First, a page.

Snow chains are a common add-on for vehicles in areas that get some significant winter weather with lots of snow and ice. In some areas that have steep mountains or hills, chains might even be required on every vehicle during the winter. Other vehicles might have winter tires or studded tires, but the chains add an extra level of protection that ensures the safety of drivers in tough winter conditions.
A common question we get about snow chains is whether you need to install tire snow chains on all four tires. The answer to this question depends on the kind of vehicle you have.
Installing tire snow chains on your vehicle
Any vehicle with front-wheel drive must put snow chains on their front tires, while rear-wheel-drive vehicles must put tire snow chains on their rear axle. If you have a four-wheel drive vehicle, you should check the owner’s manual for information about which axle to put the tire chains on, but it’s in your best interest with such vehicles to have them on all four tires.
In fact, even if it’s not required, you should seriously consider putting tire snow chains on all four tires for every type of vehicle. This will provide you with the best traction and safety while driving. If you only have chains on the front axle, there’s a chance you could start to fishtail at the back of the vehicle. If you only have chains on the rear tires, you might find it difficult to steer the vehicle at the front.
Here’s what the process typically looks like for installing tire snow chains:
- Put the vehicle in park and engage the parking brake
- Lay the chains out flat to make sure they are not twisted or tangled
- Drape the chain across the tire, and hold the top to make sure it’s even on either side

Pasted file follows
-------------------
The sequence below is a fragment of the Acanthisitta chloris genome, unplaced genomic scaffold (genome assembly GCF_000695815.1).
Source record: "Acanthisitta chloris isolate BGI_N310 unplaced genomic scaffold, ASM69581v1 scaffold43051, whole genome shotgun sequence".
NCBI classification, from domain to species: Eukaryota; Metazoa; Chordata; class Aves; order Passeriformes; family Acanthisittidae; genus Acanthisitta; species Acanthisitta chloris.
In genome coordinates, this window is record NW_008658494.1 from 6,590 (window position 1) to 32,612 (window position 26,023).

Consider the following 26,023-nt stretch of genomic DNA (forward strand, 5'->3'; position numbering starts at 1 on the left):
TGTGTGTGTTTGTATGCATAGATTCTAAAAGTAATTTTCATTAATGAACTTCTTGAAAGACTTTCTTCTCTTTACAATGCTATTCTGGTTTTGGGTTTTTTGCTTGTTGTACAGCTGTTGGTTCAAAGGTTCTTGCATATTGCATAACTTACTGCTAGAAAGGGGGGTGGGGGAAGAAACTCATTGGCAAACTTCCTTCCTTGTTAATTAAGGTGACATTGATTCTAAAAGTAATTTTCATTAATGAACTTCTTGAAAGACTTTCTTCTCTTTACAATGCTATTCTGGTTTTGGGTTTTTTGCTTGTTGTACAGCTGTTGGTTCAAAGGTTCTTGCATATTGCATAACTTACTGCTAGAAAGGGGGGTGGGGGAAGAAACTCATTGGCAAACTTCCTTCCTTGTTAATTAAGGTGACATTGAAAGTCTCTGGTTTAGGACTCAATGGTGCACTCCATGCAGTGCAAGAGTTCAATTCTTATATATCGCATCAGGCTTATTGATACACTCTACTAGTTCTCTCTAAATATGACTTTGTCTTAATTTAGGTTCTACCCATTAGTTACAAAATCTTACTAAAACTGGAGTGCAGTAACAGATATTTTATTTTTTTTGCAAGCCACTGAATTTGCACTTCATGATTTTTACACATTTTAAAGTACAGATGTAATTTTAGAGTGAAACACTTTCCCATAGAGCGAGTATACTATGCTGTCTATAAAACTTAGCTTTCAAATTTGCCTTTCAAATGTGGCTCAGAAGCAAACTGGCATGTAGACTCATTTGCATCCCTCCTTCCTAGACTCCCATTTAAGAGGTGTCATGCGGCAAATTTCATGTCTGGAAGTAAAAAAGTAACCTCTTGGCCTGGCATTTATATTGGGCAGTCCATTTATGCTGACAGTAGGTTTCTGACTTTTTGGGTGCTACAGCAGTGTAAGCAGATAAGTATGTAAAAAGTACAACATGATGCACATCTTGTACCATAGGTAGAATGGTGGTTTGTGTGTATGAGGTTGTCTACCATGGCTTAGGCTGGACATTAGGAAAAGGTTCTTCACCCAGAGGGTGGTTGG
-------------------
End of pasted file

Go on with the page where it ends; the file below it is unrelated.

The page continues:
- Fasten the speed hooks behind each tire through the third link from the other end of the chain, and then pull the slack toward the outside of the vehicle
- Put the vehicle in drive and move it forward several feet before fastening the rest of the chain
- Drive another 50 to 100 feet, then put the vehicle in park, apply the parking brake and retighten the chains
- If you have extra links, either secure them with zip ties or take them off with bolt cutters
It’s a good idea to practice this process while the weather is still mild, before you really need to put the chains on your tires. This will ensure you are prepared for when a “real life” usage scenario arises.
Any tire snow chains you purchase should be sized appropriately for your tires, and you should not install them on snow tires. Remember that you will not be able to exceed a certain speed (often 30 mph), so don’t expect to take your snow chains out on the highway.
Our team at Dana’s Tire Center is happy to assist in your tire snow chain installation. Contact us today with any questions you have.
Categorised in: Tires
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